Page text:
-- # Computing histograms
--
-- Mathematically, a
-- [histogram](https://en.wikipedia.org/wiki/Histogram#Mathematical_definition)
-- is a discretised representation of a probability distribution. A
-- histogram computation takes as input a collection of elements, maps
-- each to one of *k* *bins*, and counts the number of elements that
-- fall into each bin (discarding invalid bins). In Futhark,
-- histogram-like computations can be done with `hist`:
def histogram [n] (k: i64) (is: [n]i64): [k]i32 =
hist (+) 0 k is (replicate n 1)
-- For example, `histogram 3 [0, 1, 3, 2, 1, 0, 0, 1]` produces
-- `[3, 3, 1]`. Note that out-of-bounds bins (the `3`) are
-- ignored.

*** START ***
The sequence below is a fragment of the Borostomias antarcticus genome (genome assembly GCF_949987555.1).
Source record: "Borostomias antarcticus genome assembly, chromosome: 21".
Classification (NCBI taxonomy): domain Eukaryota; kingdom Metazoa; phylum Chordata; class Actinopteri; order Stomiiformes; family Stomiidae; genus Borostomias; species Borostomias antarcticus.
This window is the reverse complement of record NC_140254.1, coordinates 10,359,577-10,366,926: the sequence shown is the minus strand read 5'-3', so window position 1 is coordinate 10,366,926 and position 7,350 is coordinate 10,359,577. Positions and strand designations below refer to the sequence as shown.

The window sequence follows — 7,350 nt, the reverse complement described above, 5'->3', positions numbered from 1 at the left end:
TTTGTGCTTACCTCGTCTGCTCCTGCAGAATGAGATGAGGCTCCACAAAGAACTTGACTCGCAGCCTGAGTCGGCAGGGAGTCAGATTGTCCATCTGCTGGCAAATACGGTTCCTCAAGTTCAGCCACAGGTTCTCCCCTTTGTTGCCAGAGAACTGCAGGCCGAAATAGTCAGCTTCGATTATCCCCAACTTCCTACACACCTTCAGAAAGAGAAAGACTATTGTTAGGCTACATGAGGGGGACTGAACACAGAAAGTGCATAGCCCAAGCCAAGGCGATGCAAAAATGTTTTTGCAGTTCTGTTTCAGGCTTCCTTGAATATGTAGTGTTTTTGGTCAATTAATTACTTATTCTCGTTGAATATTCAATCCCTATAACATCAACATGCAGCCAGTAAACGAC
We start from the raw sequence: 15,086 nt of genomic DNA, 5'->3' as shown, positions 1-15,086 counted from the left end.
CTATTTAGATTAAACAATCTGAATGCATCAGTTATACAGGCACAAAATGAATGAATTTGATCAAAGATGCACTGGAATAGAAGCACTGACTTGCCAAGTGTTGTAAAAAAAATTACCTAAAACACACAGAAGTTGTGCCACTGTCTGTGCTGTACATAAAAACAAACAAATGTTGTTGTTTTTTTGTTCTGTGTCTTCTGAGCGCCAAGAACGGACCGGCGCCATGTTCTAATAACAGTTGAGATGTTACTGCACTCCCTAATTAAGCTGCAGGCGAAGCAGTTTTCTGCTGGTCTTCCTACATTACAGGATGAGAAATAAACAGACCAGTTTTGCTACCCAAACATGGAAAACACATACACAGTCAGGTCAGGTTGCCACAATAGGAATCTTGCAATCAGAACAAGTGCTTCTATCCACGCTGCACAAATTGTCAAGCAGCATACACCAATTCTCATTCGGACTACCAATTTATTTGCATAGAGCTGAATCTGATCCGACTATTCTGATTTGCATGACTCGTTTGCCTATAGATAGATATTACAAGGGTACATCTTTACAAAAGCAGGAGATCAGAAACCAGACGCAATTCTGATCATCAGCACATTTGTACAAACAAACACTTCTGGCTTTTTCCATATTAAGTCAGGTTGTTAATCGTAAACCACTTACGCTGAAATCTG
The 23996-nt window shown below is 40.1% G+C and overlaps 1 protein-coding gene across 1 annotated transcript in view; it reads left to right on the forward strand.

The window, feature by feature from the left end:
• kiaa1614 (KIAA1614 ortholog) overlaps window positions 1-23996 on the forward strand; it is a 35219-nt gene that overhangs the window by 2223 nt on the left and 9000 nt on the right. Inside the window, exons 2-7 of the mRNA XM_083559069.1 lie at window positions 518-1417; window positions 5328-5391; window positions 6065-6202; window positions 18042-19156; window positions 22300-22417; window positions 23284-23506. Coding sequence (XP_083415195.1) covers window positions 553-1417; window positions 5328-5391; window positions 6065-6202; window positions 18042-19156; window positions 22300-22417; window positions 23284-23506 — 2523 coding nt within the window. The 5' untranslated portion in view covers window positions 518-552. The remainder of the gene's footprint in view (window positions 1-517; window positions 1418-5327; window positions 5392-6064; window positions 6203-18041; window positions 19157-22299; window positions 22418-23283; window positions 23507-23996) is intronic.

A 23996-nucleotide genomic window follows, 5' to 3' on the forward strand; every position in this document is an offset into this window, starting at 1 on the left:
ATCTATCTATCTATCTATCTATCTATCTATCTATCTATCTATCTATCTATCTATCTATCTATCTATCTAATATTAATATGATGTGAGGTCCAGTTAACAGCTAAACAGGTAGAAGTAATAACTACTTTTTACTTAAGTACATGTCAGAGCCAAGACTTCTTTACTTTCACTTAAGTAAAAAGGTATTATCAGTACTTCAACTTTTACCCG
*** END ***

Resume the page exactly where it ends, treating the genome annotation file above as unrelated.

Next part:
--
-- `hist` is a surprisingly flexible function. In
-- imperative pseudocode, we can describe the behaviour of
-- `hist f ne k is as` as:
--
-- dest = replicate k ne
-- for j < length is:
-- i = is[j]
-- a = as[j]
-- if i >= 0 && i < k:
-- dest[i] = f(dest[i], a)
--
-- The `f` function must be associative and have `ne` as its neutral
-- element ([like with scans and reductions](scan-reduce.html)).
-- Furthermore, it must also be *commutative*, which simply means that
-- `f x y == f y x`.
--
-- There is also a variant, `reduce_by_index`, where the destination
-- array is updated operationally *in-place*.
--
-- ## See also
--
-- [Removing duplicates](removing-duplicates.html)